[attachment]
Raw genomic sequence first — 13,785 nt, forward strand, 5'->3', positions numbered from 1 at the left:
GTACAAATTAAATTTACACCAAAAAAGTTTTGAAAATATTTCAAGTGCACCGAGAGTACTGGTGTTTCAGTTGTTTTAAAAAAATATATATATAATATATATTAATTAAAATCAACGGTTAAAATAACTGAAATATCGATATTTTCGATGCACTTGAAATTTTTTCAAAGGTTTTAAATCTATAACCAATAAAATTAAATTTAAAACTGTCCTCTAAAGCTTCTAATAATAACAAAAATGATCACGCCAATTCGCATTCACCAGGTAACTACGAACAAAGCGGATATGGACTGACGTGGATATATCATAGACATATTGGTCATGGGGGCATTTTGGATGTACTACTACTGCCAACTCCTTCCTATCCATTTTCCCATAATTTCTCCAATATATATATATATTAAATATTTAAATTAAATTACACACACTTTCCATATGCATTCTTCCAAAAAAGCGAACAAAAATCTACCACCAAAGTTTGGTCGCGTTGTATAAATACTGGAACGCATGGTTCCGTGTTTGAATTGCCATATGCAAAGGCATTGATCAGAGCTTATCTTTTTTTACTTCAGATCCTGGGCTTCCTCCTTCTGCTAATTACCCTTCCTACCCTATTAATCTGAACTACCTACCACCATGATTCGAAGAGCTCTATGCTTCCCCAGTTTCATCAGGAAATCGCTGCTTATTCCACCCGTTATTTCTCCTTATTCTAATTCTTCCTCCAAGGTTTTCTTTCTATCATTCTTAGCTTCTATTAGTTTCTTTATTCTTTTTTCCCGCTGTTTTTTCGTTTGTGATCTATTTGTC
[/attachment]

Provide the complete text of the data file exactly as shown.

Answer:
Raw genomic sequence first — 13,785 nt, forward strand, 5'->3', positions numbered from 1 at the left:
GTACAAATTAAATTTACACCAAAAAAGTTTTGAAAATATTTCAAGTGCACCGAGAGTACTGGTGTTTCAGTTGTTTTAAAAAAATATATATATAATATATATTAATTAAAATCAACGGTTAAAATAACTGAAATATCGATATTTTCGATGCACTTGAAATTTTTTCAAAGGTTTTAAATCTATAACCAATAAAATTAAATTTAAAACTGTCCTCTAAAGCTTCTAATAATAACAAAAATGATCACGCCAATTCGCATTCACCAGGTAACTACGAACAAAGCGGATATGGACTGACGTGGATATATCATAGACATATTGGTCATGGGGGCATTTTGGATGTACTACTACTGCCAACTCCTTCCTATCCATTTTCCCATAATTTCTCCAATATATATATATATTAAATATTTAAATTAAATTACACACACTTTCCATATGCATTCTTCCAAAAAAGCGAACAAAAATCTACCACCAAAGTTTGGTCGCGTTGTATAAATACTGGAACGCATGGTTCCGTGTTTGAATTGCCATATGCAAAGGCATTGATCAGAGCTTATCTTTTTTTACTTCAGATCCTGGGCTTCCTCCTTCTGCTAATTACCCTTCCTACCCTATTAATCTGAACTACCTACCACCATGATTCGAAGAGCTCTATGCTTCCCCAGTTTCATCAGGAAATCGCTGCTTATTCCACCCGTTATTTCTCCTTATTCTAATTCTTCCTCCAAGGTTTTCTTTCTATCATTCTTAGCTTCTATTAGTTTCTTTATTCTTTTTTCCCGCTGTTTTTTCGTTTGTGATCTATTTGTC